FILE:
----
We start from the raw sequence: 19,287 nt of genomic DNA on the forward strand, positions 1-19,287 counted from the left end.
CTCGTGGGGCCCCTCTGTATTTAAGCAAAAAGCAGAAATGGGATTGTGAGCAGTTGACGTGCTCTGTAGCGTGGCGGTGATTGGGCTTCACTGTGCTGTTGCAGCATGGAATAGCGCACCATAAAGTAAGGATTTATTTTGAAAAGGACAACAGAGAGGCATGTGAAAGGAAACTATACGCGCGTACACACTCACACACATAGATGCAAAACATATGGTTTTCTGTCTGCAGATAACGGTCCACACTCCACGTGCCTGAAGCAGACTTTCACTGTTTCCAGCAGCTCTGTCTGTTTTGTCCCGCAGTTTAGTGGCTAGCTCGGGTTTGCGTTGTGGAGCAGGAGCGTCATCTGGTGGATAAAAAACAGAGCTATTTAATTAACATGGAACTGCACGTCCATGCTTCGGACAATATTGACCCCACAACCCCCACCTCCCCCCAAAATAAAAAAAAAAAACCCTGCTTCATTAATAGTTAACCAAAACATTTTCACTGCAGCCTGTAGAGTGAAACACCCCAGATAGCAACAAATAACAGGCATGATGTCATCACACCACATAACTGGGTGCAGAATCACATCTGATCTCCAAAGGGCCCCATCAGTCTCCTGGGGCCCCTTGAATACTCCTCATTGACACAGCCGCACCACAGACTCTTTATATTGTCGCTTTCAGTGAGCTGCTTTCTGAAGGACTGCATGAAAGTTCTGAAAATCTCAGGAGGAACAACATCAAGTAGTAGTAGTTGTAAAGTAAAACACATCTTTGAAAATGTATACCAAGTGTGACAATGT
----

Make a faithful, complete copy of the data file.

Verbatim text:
We start from the raw sequence: 19,287 nt of genomic DNA on the forward strand, positions 1-19,287 counted from the left end.
CTCGTGGGGCCCCTCTGTATTTAAGCAAAAAGCAGAAATGGGATTGTGAGCAGTTGACGTGCTCTGTAGCGTGGCGGTGATTGGGCTTCACTGTGCTGTTGCAGCATGGAATAGCGCACCATAAAGTAAGGATTTATTTTGAAAAGGACAACAGAGAGGCATGTGAAAGGAAACTATACGCGCGTACACACTCACACACATAGATGCAAAACATATGGTTTTCTGTCTGCAGATAACGGTCCACACTCCACGTGCCTGAAGCAGACTTTCACTGTTTCCAGCAGCTCTGTCTGTTTTGTCCCGCAGTTTAGTGGCTAGCTCGGGTTTGCGTTGTGGAGCAGGAGCGTCATCTGGTGGATAAAAAACAGAGCTATTTAATTAACATGGAACTGCACGTCCATGCTTCGGACAATATTGACCCCACAACCCCCACCTCCCCCCAAAATAAAAAAAAAAAACCCTGCTTCATTAATAGTTAACCAAAACATTTTCACTGCAGCCTGTAGAGTGAAACACCCCAGATAGCAACAAATAACAGGCATGATGTCATCACACCACATAACTGGGTGCAGAATCACATCTGATCTCCAAAGGGCCCCATCAGTCTCCTGGGGCCCCTTGAATACTCCTCATTGACACAGCCGCACCACAGACTCTTTATATTGTCGCTTTCAGTGAGCTGCTTTCTGAAGGACTGCATGAAAGTTCTGAAAATCTCAGGAGGAACAACATCAAGTAGTAGTAGTTGTAAAGTAAAACACATCTTTGAAAATGTATACCAAGTGTGACAATGT